QDMA’s popular Deer Steward advanced education courses have influenced management on an estimated 10 to 15 million acres of public and private hunting land since initiation in 2007, helping hunters improve deer populations and wildlife habitat across 47 states and Canada.
Deer Steward began in 2007 with Level 1 and Level 2 in-person training courses, but today Level 1 is entirely taught online through pre-recorded seminars, and additional “Modules” or add-on courses covering specific subject areas have been added. In all, 2,876 individuals have completed at least one level of Deer Steward or attended a Module to date.
While many of these course graduates do not own or manage any land or control management on less than 100 acres, a significant number manage very large areas of private land, and some graduates are wildlife agency employees who manage tens of thousands of acres of public hunting land. Data collected from all Deer Steward in-person course graduates since 2014 indicates an average of 5,000 acres controlled or managed per attendee for a total of more than 9.6 million acres. A sample of 67 Level 1 online course graduates from 2012 to 2016 indicates an average of 7,000 acres controlled or managed per attendee, for a total of more than 5.8 million acres. A comprehensive total would be difficult to calculate because acreage data was not collected in early years of the program or in more recent versions of the online course.
“What we do know is that Deer Steward has impacted conservatively 10 million acres of deer hunting land but likely up to 15 million acres,” said Matt Ross, QDMA Assistant Director of Conservation. “That’s a lot of public and private land that’s now under the care of hunters who have received QDMA’s advanced instruction in deer biology and habitat improvement.”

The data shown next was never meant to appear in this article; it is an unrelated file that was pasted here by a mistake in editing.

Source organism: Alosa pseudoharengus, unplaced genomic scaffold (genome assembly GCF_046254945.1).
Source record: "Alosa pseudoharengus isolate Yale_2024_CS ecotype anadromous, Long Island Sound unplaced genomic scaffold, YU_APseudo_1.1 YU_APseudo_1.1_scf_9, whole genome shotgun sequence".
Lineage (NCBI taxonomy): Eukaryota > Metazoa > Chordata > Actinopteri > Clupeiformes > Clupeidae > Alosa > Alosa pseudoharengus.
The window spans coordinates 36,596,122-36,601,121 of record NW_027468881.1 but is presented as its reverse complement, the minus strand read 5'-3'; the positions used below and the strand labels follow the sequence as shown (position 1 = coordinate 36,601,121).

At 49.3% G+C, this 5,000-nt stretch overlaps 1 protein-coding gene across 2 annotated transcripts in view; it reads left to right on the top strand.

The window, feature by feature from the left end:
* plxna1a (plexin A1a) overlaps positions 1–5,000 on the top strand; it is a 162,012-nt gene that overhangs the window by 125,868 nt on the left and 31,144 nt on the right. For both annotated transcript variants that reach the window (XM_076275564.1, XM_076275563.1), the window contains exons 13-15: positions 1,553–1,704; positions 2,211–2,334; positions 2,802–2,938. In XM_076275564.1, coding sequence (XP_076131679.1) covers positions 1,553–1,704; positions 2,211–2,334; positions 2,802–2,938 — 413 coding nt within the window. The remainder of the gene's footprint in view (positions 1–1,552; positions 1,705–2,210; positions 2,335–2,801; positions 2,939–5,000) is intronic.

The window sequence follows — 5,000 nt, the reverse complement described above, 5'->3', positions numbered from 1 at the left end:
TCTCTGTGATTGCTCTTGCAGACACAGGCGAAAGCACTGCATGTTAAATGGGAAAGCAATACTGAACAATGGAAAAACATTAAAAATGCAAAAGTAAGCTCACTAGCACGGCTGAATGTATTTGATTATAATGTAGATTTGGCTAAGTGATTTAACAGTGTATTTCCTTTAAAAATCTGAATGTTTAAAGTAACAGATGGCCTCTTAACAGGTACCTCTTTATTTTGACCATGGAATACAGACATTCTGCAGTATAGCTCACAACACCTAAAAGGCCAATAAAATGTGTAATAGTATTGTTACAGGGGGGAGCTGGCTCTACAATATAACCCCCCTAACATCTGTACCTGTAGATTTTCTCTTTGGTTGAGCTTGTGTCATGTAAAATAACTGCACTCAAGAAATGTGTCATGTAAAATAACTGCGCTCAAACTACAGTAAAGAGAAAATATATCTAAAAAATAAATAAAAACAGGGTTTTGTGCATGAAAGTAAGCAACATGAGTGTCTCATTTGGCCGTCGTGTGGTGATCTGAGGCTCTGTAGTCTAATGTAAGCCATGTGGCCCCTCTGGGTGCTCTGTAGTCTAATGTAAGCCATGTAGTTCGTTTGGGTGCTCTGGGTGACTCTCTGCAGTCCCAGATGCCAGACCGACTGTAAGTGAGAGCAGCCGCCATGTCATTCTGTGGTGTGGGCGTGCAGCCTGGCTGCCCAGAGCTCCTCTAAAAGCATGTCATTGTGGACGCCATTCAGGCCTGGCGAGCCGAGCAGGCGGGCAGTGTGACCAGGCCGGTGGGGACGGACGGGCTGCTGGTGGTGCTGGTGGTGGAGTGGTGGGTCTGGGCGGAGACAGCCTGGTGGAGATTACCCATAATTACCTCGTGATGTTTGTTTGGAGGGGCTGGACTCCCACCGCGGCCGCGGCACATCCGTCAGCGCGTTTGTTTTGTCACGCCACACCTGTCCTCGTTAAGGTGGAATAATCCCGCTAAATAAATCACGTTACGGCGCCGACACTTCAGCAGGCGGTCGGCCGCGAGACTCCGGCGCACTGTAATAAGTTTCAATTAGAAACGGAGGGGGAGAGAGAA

This estimated impact includes only the courses open to the general public, many of which have been attended by professional deer managers from wildlife agencies. However, QDMA has also led customized, private Deer Steward instruction for several state wildlife agencies, including those in Georgia, Kentucky, Missouri, Ohio and Tennessee. When these agency courses are considered, Deer Steward’s influence on deer management extends far beyond 15 million acres.
This month’s Level 2 course in Gallipolis, Ohio will be the 50th in-person Deer Steward course in the program’s history. A new schedule of in-person Level 2 and Module courses will be announced in 2020, but interested hunters can take Level 1 online at any time, at their own pace, from the comfort of home. Level 1 provides a comprehensive understanding of the key principles of deer and habitat biology, ecology and management. Level 2 teaches students how to apply the principles learned in Level 1 through hands-on experience in the field, and course locations have included Lee and Tiffany Lakosky’s and Bill Winke’s Iowa farms, The Bearded Buck’s Pennsylvania farm, Dr. Grant Woods Proving Grounds and the Heartland Bowhunter farm in Missouri, Tony Stewart’s Indiana ranch, Jeff Foxworthy’s Georgia farm, and many more. Add-on “Modules” are in-person courses that go into greater detail on specific focal areas, such as habitat improvement or predator management.
For more information, visit www.QDMA.com and select the “Conserve” menu.
Media Contact: Matt Ross, QDMA Assistant Director of Conservation, 518-886-1732